I had a problem with the Specflow 02 post (I deleted the draft unintentionally and I use Shift + Delete) so it’s like a post that takes more time and work, and I’m still rewriting it. I decided to bring this discussion back to the blog, previously I commented a bit on other posts, but now I have a little more knowledge in the routine of tests (automated and manual) so I can comment in a less superficial, address some positives and negatives of each effort.
Now without further enticement, let’s go to the post:
Our Orthodox Fighter
The manual test is (usually) our gateway to the world of QA.
Constant training, routines, tumbles, learning is molding us into an increasingly efficient athlete (tester), we have the vision of combat, we know how to react to unforeseen events and our reflexes increase with each blow that we take!
You cannot become an athlete without training, you cannot become a tester without testing. Of course, we have people with the very strong intuition that is easier than others, but the training can compensate and make anyone a real professional!
But even a professional can get exhausted and be knocked out in a multi-round fight.
The manual test is a skill that is improved over time, it requires a continuous effort to be an expert. We are learning where errors usually happen, we learn to take a more critical look at the impact of a bug in the system, we can analyze the UX (user experience) of the application, we even learn how much effort a function requires from developers, we have been able to study the coverage of the testing area and improve it.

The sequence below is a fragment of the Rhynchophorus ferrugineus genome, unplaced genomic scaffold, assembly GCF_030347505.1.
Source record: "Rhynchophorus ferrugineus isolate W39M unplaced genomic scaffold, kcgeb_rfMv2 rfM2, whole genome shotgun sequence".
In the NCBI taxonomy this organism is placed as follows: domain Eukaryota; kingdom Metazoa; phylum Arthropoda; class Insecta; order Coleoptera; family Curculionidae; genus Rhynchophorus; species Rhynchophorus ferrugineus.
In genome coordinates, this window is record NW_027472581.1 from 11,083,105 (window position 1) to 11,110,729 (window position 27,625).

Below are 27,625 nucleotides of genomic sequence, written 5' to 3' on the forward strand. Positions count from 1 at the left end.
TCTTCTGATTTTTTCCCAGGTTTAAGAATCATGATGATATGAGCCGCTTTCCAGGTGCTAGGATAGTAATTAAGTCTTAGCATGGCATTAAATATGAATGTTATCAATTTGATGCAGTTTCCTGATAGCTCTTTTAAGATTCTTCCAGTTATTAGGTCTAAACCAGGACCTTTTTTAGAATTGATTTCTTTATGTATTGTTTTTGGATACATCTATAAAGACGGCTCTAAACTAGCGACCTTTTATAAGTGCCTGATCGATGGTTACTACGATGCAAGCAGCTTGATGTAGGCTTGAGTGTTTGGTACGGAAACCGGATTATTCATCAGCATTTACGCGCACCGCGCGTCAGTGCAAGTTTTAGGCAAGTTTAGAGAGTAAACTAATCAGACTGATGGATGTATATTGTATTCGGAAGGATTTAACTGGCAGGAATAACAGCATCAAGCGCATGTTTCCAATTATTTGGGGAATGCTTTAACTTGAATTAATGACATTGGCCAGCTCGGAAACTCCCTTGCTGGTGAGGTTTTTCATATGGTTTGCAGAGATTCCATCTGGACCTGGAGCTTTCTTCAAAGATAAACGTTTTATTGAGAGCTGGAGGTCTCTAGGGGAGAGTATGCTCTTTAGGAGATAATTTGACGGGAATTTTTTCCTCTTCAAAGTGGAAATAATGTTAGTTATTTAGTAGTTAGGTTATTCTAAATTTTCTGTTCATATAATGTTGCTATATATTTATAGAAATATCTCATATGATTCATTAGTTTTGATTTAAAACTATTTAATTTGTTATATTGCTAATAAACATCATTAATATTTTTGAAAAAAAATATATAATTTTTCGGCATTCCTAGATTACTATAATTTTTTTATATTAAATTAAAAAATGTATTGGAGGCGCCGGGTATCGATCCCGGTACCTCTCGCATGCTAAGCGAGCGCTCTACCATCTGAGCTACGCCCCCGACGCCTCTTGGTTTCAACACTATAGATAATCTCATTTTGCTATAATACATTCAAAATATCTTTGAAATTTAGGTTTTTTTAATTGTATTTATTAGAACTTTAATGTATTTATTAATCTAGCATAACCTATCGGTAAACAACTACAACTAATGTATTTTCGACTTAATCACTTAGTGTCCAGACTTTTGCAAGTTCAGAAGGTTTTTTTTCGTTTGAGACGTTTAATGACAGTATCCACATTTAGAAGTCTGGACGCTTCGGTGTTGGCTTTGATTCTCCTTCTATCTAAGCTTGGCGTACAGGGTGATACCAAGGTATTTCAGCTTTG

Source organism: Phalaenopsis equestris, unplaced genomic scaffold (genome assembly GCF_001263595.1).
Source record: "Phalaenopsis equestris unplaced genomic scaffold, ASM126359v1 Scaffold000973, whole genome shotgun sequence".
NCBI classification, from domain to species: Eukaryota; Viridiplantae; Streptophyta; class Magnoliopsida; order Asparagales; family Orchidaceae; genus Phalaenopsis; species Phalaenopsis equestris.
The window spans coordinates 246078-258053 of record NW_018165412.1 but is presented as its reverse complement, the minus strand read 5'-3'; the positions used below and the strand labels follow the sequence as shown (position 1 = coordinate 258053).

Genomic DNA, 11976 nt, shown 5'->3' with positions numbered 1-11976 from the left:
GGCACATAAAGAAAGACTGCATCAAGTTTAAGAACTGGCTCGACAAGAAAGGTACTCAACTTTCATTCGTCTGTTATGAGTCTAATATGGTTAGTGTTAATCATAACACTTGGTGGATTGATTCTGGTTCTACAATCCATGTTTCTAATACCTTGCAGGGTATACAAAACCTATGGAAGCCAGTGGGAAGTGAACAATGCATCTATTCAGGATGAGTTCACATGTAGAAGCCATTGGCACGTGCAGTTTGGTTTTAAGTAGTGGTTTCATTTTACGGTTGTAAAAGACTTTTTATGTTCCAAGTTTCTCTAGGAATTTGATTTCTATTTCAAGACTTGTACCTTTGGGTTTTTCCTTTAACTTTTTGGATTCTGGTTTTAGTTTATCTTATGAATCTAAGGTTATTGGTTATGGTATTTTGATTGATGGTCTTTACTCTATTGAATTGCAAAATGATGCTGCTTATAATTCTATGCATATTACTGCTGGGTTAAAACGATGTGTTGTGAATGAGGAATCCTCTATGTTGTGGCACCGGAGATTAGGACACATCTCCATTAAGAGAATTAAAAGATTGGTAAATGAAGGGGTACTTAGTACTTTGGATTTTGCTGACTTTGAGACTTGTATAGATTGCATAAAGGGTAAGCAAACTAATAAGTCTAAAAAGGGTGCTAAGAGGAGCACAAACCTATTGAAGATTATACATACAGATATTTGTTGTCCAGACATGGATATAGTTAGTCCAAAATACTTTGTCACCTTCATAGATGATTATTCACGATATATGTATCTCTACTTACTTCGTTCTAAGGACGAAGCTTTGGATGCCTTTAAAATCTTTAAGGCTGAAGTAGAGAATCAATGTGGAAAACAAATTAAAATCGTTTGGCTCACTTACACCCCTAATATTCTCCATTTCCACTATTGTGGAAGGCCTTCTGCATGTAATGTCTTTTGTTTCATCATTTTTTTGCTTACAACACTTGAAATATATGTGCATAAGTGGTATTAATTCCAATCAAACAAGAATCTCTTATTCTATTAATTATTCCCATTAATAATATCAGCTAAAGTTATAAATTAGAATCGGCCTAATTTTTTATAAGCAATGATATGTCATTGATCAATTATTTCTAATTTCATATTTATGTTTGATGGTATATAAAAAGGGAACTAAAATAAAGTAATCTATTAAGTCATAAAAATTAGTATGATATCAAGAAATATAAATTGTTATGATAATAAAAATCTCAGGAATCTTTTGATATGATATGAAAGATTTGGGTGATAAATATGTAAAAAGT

But we have a problem with continuous work and re-work. Let’s think about an application with 10 screens and about 10 functions on each screen. If we ignore integrations and different scenarios, let’s do as few scenarios as possible. We would have at least 100 tests, and we can do them without any problem.
But let’s say there’s going to be a change in that application, and that can break it down. We have to do the same 100 tests and some new tests and with a new change, we’ll have to run the same 100 tests, (the new tests are not new) and more new tests and so on.
In addition to tiring the analyst (no one likes to keep repeating the same scenario all the time), may have a problem of addictions (the person enters the automatic and does not realize that an icon is no longer there) has the problem of time, thinks that every test spends a minute, every time you have regressive you will spend at least 100 minutes just to repeat old tests, using a time that could be better spent on improvements to the project.
That is, it is a process that guarantees a lot, professionals are always improving (at least they should) and have a closer view of the user, but in the long run can become a process that uses a lot of time and effort.
Technology in favor of technology (and yes, most of us know that robot can play ping-pong)
The terror of many who were unprepared, a machine that knocks their opponents with their agility and precision, is tireless and even with their repetitive movements, impresses who is watching the fight.
Few still can deal with it. It is not all the fights that manage to put her in the ring either for lack of investment or people who know how to handle it, not to mention that it can often be defeated because it has not been maintained between fights.